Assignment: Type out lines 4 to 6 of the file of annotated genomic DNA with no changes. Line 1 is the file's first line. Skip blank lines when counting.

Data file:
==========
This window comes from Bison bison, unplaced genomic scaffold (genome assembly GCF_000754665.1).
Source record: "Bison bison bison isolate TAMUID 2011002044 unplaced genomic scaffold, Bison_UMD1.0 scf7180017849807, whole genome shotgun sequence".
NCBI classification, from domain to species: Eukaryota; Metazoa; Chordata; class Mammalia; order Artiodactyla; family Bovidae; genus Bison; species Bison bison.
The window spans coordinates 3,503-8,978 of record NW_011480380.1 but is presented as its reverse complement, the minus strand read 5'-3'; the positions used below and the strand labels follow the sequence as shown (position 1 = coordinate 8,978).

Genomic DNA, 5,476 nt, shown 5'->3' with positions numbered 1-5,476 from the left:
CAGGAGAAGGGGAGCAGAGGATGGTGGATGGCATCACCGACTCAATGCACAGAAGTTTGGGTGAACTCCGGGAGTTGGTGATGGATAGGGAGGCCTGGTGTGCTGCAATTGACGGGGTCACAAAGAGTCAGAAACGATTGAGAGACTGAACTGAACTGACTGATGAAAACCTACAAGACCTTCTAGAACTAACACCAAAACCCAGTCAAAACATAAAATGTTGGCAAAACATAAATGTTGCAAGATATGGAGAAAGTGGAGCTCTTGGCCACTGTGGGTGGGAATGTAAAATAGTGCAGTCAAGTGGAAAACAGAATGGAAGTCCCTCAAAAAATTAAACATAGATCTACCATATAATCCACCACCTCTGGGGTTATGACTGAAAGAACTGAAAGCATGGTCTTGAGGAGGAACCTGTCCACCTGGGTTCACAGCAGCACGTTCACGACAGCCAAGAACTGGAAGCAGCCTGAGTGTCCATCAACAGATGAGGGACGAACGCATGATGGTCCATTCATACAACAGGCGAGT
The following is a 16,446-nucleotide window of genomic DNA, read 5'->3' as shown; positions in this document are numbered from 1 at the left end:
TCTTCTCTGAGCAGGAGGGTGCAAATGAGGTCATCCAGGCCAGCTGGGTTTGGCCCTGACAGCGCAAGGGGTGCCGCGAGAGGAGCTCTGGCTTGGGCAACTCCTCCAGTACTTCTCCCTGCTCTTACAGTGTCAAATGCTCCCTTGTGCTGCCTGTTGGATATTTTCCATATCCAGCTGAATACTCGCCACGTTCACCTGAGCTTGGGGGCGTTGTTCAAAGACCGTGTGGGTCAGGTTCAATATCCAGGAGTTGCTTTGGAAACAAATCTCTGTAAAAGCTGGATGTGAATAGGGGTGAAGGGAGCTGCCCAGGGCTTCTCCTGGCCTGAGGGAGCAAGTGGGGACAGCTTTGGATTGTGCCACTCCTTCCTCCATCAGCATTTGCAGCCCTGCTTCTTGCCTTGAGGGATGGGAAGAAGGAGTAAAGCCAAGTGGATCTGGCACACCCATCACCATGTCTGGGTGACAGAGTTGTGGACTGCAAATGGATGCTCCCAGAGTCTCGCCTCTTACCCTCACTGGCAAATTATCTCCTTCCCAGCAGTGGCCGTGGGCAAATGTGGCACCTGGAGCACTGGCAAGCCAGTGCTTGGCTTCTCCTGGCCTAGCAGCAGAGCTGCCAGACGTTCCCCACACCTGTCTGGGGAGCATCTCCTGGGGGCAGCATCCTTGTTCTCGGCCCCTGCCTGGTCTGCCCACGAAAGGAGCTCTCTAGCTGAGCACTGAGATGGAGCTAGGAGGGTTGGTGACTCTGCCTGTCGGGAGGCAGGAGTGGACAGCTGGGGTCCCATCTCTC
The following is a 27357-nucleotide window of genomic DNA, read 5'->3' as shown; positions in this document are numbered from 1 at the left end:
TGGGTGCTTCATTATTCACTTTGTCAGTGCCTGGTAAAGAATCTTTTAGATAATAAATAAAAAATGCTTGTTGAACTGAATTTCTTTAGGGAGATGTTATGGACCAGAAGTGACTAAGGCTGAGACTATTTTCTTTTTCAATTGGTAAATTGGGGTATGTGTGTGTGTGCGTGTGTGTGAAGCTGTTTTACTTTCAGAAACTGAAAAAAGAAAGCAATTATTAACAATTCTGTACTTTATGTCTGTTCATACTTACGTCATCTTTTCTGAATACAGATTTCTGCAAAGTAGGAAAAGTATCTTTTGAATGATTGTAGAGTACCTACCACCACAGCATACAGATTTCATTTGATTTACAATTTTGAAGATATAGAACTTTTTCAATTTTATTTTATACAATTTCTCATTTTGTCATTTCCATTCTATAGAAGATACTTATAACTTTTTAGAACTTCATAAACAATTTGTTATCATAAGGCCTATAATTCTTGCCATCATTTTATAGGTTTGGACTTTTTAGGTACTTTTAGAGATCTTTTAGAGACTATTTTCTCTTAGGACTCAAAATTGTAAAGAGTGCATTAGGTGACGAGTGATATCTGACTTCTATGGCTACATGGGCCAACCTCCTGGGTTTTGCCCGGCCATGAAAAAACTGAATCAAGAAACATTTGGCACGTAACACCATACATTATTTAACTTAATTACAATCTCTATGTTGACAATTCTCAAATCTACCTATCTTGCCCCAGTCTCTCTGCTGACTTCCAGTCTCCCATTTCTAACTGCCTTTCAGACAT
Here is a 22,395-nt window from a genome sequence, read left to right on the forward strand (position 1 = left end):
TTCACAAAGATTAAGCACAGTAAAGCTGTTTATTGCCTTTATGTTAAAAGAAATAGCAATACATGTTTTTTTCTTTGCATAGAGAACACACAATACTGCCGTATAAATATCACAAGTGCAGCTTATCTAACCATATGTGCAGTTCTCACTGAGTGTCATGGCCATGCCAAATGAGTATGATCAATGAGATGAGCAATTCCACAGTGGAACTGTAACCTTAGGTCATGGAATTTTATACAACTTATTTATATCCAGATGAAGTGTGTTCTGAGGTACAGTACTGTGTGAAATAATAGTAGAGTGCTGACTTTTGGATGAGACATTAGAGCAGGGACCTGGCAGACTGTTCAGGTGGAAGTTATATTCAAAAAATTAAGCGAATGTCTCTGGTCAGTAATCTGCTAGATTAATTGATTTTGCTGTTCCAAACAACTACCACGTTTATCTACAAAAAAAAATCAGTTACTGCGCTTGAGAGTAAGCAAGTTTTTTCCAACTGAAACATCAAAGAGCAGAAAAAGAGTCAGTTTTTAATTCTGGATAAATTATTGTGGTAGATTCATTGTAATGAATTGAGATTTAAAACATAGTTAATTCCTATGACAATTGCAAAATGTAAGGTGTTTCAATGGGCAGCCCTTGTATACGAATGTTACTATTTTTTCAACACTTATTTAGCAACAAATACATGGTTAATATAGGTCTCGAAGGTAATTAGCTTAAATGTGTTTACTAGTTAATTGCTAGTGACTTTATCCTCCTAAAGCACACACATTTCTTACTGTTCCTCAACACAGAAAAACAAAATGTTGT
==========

The window spans coordinates 3,503-8,978 of record NW_011480380.1 but is presented as its reverse complement, the minus strand read 5'-3'; the positions used below and the strand labels follow the sequence as shown (position 1 = coordinate 8,978).

Genomic DNA, 5,476 nt, shown 5'->3' with positions numbered 1-5,476 from the left:
CAGGAGAAGGGGAGCAGAGGATGGTGGATGGCATCACCGACTCAATGCACAGAAGTTTGGGTGAACTCCGGGAGTTGGTGATGGATAGGGAGGCCTGGTGTGCTGCAATTGACGGGGTCACAAAGAGTCAGAAACGATTGAGAGACTGAACTGAACTGACTGATGAAAACCTACAAGACCTTCTAGAACTAACACCAAAACCCAGTCAAAACATAAAATGTTGGCAAAACATAAATGTTGCAAGATATGGAGAAAGTGGAGCTCTTGGCCACTGTGGGTGGGAATGTAAAATAGTGCAGTCAAGTGGAAAACAGAATGGAAGTCCCTCAAAAAATTAAACATAGATCTACCATATAATCCACCACCTCTGGGGTTATGACTGAAAGAACTGAAAGCATGGTCTTGAGGAGGAACCTGTCCACCTGGGTTCACAGCAGCACGTTCACGACAGCCAAGAACTGGAAGCAGCCTGAGTGTCCATCAACAGATGAGGGACGAACGCATGATGGTCCATTCATACAACAGGCGAGT